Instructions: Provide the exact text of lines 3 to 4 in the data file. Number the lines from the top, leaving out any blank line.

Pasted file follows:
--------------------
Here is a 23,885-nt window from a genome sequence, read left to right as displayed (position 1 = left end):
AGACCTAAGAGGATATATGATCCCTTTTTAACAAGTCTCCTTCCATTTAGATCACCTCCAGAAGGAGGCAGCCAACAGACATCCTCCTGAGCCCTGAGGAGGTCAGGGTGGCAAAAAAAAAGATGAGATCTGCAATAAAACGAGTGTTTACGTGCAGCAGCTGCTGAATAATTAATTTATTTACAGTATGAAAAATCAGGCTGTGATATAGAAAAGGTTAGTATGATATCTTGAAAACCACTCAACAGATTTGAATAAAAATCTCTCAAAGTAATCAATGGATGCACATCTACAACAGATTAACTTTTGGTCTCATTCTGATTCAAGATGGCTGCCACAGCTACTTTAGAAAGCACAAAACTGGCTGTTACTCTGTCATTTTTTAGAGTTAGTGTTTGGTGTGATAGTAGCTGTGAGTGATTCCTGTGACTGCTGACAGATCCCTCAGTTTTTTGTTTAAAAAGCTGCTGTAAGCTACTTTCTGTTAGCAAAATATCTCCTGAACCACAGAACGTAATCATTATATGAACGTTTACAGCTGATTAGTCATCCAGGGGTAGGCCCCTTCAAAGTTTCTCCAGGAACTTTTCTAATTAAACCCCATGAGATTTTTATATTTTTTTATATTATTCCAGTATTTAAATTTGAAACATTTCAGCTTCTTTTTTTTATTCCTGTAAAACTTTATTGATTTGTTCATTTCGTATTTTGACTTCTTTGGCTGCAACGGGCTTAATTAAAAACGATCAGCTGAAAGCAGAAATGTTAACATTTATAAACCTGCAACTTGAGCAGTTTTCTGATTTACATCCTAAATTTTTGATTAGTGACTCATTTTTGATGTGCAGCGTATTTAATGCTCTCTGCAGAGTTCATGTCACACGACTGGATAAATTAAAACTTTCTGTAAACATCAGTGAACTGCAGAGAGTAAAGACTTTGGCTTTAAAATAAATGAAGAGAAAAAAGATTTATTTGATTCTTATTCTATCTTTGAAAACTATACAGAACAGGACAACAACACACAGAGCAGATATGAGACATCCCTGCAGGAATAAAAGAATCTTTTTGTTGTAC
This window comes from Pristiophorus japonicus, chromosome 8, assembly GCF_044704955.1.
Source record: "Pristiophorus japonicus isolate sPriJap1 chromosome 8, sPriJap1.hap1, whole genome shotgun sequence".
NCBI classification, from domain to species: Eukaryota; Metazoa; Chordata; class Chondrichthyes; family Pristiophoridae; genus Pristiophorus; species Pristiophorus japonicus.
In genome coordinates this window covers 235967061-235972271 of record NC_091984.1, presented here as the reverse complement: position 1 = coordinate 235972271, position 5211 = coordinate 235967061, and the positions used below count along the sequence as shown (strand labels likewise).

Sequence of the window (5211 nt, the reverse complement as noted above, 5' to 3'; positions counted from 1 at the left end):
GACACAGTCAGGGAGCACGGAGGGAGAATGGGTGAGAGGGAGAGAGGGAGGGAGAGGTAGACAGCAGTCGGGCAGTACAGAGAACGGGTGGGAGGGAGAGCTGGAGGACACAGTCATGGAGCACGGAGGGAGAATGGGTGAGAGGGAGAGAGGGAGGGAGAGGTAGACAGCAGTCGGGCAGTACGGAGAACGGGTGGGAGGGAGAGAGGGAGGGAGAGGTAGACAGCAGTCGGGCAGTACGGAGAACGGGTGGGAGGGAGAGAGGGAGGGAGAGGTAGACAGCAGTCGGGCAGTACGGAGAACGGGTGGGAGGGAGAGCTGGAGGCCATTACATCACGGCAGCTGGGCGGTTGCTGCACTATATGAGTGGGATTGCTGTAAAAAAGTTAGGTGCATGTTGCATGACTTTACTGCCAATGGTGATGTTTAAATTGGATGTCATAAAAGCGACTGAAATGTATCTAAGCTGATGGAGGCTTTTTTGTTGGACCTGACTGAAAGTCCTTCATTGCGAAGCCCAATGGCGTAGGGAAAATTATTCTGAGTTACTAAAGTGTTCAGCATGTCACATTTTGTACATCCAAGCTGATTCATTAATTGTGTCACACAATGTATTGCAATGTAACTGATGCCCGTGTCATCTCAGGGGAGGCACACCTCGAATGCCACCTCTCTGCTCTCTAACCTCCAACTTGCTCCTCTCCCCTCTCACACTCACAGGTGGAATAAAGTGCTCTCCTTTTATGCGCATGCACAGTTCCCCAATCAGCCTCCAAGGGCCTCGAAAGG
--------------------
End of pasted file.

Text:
This window comes from Pristiophorus japonicus, chromosome 8, assembly GCF_044704955.1.
Source record: "Pristiophorus japonicus isolate sPriJap1 chromosome 8, sPriJap1.hap1, whole genome shotgun sequence".